What are ticks?
Ticks are external parasites that feed on the blood of humans and animals. They aren't able to fly or jumps to move around, so they rely on their hosts to bring them onto your property or around your home. Frequently, if ticks appear in your area, wild animals have brought them there. Once they are on your property, pets frequently become hosts and the parasites are then brought into your home.
Are ticks dangerous?
Because ticks spread a number of serious diseases, they are dangerous to both people and pets. People can get serious conditions such as Lyme disease when the tick's saliva—which contains germs and bacteria—makes its way into the bloodstream.
What do ticks look like in Richmond?
The black-legged tick (also known as the deer tick) is one of the four most common tick species found in Richmond and has the unfortunate distinction as being the species responsible for most cases of Lyme disease in our state. It's joined by the lone star tick, American dog tick and brown dog tick.
The black-legged tick is found in wooded, brushy areas and both males and females have flat, oval bodies. While female deer ticks' bodies are about 1/8" in size and orangish-brown (with a reddish-brown colored abdomen that becomes darker after feeding on a host), male deer ticks are roughly 1/16" and reddish-brown overall. They are longer than they are wide, and have sharply pointed, toothed mouthparts you can see clearly from above. Though tick exposure may occur year-round, they are most active during warmer months (April to September).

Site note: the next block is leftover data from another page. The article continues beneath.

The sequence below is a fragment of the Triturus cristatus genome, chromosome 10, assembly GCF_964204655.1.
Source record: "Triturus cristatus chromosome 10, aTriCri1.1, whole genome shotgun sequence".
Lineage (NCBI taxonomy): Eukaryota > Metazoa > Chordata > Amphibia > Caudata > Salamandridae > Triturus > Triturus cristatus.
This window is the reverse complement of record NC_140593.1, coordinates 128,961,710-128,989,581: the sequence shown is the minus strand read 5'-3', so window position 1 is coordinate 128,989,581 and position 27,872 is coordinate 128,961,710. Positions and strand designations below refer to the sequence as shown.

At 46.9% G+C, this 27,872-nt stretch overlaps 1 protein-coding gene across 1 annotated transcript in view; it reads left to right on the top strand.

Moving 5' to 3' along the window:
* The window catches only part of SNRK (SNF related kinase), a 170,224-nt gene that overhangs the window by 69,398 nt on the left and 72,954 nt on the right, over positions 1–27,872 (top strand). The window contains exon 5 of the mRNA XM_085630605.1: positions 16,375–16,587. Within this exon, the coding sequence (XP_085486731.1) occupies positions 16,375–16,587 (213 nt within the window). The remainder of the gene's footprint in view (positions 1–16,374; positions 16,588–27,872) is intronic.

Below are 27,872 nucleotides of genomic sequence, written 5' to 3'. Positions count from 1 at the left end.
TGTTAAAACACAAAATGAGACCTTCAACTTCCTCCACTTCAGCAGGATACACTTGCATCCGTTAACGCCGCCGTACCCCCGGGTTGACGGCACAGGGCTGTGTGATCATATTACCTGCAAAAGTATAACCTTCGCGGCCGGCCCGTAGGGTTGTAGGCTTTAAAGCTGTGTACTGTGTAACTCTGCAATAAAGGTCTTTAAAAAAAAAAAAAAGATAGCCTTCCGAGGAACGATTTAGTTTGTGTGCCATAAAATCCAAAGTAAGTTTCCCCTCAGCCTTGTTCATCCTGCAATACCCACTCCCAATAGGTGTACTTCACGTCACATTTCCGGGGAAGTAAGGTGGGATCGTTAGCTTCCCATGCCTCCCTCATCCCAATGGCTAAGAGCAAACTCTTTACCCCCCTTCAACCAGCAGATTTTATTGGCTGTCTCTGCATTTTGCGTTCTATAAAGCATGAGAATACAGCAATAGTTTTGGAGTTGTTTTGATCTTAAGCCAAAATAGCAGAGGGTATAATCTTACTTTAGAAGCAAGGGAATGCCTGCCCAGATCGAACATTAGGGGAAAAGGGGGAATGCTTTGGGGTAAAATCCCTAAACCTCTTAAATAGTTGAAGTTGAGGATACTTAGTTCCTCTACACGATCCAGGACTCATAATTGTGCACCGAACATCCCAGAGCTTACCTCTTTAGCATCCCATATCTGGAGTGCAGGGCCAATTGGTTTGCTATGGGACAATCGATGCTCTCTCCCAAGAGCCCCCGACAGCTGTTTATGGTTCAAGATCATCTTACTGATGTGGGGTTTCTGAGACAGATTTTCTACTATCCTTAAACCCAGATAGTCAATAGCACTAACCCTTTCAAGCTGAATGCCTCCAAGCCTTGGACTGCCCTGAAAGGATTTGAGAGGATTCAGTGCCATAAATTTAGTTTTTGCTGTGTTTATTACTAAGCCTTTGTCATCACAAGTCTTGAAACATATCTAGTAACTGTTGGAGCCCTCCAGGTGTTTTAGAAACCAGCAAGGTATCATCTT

How do I check my pet for ticks?
Even after a short walk, it's very important to check your dog carefully for ticks. This goes doubly if the walk was through bus or long grass. Make sure that you check deep within your pet's coat, inside and around their ears, around their neck, between their legs and between the toes too.
How do I get rid of or prevent ticks?
You can use a number of different methods for getting rid of and preventing ticks on small pets and dogs. Your options include spot-on treatments, oral medications, tick collars, or even using a shampoo containing medicated ingredients to bathe your pet and kill ticks on contact. Speak with your vet to determine the right option for you and your pet.
To help keep ticks away from your yard, it's a good idea to keep your lawn well-trimmed. This will give ticks fewer areas to live and breed, reducing the risk of ticks being around. At the height of tick season, you'll also want to limit the amount of time your pet spends outside.